- Bank donated hundreds of thousands to campaign, person says
- Cameron to speak to business leaders in Davos on Thursday
Goldman Sachs Group Inc. donated hundreds of thousands of pounds to the campaign to keep the U.K. inside the European Union, according to a person familiar with the matter.
The contribution was made to the Britain Stronger in Europe group and is the latest sign that the banking industry is rallying behind the push against so-called Brexit amid concern it would jeopardize London’s role as a global financial center.
“We are not going to discuss individual donations at this stage,” said James McGrory, chief campaign spokesman for the group. “At this stage, we are pleased that we have gathered donations from a wide range of individuals and businesses who believe that Britain is stronger, safer and better off in Europe.”
Goldman Sachs leaders including Chief Executive Office Lloyd Blankfein and President Gary Cohn previously have said it would be best for the U.K. to remain in the EU. Michael DuVally, a company spokesman, declined to comment on the donation, which was reported earlier Wednesday by Sky News.
One of the campaign groups lobbying for the U.K. to quit the 28-nation bloc hit back against the New York-bank’s decision.
“This comes as no surprise to those of us who have said all along the referendum will be a campaign of the British people against the establishment of international bankers, multinational corporate tax dodgers and out-of-touch politicians,” Arron Banks, co-founder of Leave.EU, said in a statement. “If Goldman Sachs had offered Leave.EU six figures we would have told them where to stuff it.”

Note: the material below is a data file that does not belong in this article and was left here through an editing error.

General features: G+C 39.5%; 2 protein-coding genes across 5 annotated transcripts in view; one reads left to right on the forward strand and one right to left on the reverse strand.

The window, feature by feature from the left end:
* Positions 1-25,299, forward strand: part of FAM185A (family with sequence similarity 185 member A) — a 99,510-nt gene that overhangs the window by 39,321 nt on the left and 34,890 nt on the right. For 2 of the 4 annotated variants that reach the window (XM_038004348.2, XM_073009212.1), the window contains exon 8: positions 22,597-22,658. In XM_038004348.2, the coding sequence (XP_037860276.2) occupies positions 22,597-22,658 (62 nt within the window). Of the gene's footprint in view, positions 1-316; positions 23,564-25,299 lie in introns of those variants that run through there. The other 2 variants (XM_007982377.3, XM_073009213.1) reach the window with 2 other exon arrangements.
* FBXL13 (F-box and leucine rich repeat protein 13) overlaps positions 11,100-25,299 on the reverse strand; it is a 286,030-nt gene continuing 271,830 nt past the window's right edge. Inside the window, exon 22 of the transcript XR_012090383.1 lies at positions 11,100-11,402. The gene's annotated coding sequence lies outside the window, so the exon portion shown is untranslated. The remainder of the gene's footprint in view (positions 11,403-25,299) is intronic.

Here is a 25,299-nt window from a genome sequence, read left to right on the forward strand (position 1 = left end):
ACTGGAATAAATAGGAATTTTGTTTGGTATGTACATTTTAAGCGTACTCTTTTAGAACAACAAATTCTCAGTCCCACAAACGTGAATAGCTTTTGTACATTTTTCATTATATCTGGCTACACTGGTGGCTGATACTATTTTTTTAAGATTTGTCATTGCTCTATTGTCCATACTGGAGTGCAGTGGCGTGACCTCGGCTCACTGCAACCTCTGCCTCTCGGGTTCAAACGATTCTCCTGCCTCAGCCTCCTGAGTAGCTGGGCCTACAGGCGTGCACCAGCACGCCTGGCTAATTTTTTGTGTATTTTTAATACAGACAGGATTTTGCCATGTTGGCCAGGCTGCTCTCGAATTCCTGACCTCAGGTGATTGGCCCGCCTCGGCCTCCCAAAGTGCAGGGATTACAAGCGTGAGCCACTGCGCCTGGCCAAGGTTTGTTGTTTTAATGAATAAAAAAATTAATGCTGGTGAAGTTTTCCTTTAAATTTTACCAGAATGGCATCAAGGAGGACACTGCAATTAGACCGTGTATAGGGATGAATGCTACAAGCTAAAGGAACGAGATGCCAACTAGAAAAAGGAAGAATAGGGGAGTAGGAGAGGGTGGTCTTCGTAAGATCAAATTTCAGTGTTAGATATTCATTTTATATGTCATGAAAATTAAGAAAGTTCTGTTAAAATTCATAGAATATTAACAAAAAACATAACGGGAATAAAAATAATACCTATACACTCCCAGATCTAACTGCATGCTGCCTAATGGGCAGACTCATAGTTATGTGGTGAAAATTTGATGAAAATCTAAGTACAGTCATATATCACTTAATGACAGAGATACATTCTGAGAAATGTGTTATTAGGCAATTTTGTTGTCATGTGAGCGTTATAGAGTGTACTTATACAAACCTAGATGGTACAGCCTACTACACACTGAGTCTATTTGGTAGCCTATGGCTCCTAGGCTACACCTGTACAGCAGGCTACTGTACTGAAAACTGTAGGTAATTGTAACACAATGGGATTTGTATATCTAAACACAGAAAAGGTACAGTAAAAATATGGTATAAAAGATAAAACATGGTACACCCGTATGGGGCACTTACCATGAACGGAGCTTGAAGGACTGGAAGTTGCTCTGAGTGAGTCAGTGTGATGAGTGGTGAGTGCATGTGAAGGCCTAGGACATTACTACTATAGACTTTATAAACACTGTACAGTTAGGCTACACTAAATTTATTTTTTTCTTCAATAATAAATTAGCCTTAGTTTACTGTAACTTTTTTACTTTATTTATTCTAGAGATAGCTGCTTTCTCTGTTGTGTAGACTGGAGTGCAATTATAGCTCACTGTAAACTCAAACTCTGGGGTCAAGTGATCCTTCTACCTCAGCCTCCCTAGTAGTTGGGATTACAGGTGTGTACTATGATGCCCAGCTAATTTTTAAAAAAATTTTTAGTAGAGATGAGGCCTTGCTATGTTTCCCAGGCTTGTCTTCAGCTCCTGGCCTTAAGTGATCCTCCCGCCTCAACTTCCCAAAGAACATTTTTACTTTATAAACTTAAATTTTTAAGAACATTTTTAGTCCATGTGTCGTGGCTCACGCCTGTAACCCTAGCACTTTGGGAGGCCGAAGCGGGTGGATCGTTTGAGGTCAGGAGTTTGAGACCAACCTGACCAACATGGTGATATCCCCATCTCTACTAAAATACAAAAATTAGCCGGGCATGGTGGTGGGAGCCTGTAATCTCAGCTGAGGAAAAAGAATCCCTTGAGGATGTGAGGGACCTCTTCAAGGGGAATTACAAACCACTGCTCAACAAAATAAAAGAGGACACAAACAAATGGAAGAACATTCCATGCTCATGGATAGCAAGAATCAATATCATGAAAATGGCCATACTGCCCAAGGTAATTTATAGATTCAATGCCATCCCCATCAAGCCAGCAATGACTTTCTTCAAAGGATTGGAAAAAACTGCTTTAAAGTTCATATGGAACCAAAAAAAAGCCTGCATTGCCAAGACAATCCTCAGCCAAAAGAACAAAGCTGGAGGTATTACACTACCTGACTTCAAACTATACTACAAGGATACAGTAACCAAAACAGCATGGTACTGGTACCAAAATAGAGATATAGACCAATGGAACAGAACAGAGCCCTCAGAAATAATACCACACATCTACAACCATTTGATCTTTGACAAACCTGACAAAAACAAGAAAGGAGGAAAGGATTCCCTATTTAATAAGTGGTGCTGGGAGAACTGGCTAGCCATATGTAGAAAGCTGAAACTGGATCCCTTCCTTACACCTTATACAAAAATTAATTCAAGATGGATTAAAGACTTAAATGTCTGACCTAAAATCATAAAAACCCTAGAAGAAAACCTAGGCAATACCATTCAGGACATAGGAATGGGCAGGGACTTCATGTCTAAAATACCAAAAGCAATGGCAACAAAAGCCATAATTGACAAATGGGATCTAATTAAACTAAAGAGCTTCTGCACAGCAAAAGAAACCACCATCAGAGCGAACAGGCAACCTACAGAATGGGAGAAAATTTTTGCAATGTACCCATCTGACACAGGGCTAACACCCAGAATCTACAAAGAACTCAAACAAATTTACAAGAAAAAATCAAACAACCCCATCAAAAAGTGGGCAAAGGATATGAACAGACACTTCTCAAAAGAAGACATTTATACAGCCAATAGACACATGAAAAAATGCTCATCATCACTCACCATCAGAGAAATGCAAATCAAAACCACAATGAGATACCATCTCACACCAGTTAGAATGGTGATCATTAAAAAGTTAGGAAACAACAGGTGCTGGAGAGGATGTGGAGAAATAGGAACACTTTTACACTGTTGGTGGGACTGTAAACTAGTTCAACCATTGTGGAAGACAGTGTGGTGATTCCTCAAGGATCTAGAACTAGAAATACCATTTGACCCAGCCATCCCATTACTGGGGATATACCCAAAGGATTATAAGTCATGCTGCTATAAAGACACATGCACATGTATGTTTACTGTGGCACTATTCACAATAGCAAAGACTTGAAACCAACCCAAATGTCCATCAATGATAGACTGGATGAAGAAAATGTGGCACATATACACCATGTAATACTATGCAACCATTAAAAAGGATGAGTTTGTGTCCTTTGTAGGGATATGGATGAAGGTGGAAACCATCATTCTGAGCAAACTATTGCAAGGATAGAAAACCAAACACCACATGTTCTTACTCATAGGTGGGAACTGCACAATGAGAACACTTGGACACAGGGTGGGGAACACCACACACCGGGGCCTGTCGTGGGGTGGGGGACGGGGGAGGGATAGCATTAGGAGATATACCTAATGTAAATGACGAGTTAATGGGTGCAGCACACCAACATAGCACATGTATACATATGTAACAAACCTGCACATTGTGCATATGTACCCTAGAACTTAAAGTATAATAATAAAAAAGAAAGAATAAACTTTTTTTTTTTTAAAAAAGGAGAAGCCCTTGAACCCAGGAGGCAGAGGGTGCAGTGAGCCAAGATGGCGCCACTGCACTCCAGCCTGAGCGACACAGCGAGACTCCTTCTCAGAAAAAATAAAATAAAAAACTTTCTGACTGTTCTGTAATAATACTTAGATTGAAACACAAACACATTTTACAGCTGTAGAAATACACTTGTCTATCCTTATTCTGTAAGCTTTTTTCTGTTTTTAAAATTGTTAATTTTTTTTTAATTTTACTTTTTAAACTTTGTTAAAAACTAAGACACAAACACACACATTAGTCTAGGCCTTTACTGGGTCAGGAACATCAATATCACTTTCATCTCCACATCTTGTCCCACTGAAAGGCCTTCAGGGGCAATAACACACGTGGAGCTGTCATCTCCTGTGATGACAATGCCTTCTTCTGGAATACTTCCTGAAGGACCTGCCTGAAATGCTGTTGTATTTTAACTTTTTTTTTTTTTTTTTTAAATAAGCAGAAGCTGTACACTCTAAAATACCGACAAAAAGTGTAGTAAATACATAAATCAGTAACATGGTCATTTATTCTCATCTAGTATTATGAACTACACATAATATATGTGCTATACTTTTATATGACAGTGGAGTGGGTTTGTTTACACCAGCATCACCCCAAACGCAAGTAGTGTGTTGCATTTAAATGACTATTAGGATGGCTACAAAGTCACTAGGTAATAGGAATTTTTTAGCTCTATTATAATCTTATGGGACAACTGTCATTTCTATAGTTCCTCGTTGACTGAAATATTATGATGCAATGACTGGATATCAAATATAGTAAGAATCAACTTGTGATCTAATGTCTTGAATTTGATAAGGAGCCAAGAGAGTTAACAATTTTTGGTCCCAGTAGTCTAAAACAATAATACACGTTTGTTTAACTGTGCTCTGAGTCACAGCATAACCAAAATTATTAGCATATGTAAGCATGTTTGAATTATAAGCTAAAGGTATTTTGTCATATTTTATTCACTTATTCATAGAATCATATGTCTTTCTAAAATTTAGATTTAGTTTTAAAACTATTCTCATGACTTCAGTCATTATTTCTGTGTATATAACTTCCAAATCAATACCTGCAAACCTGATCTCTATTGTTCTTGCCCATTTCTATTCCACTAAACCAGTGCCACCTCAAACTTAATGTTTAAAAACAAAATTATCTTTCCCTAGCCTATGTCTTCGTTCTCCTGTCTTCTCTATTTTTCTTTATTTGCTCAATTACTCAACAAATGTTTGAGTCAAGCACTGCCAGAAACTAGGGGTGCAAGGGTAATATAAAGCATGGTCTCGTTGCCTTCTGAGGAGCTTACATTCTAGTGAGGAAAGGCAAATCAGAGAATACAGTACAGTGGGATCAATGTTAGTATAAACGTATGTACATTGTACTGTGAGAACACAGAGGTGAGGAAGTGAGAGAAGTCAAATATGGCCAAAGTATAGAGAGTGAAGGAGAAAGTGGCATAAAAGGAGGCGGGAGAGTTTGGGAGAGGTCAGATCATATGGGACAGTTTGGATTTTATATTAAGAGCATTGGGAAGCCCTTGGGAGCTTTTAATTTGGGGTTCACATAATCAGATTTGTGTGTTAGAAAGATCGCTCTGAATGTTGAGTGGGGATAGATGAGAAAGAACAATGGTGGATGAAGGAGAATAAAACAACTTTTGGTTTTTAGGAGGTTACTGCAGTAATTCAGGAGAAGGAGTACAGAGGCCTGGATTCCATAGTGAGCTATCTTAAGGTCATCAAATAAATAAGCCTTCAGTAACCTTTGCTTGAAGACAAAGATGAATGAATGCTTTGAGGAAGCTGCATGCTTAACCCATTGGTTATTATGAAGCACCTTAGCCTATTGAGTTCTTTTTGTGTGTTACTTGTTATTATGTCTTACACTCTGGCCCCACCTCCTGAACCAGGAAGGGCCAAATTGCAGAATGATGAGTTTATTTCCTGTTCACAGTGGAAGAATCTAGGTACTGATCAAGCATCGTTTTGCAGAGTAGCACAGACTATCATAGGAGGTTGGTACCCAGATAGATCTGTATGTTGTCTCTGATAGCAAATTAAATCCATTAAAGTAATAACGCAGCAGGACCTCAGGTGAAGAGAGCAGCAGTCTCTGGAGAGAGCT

Prime Minister David Cameron is preparing to address global business leaders on Thursday at the World Economic Forum in Davos, Switzerland. He has recently expressed optimism that he’ll be able to strike a deal with fellow EU leaders on renegotiated British membership terms at their next summit in February.
Foreign Secretary Philip Hammond on Wednesday became the most senior U.K. cabinet minister to indicate that the referendum may be held as soon as June.
The topic of Brexit has already proved a subject of conversation in Davos with Siemens AG CEO Joe Kaeser urging the U.K. to back continued membership.
“It would be a real loss for a powerful Europe to be built if it was built without the U.K. resources,” he told Bloomberg Television. “It’s all doable, but it would be more desirable if you had the U.K. being a strong part of Europe.”
Goldman Sachs’s intervention in the Brexit debate is just the latest from within the City of London, as the U.K.’s financial district is known. Barclays Plc Chairman John McFarlane told Bloomberg last week that Britain’s financial industry would be damaged if the country left the EU and that the debate already had repelled some foreign investment.
Speaking in his capacity as chairman of TheCityUK, he said a survey of the financial services lobby group’s members found 85 percent want to remain in the EU, while 4 percent favor leaving.
JPMorgan Chase & Co. economist Malcolm Barr said in a report to clients this week that the EU’s discussion on migration as soon as a March summit had made the bank more nervous about the risks surrounding the referendum.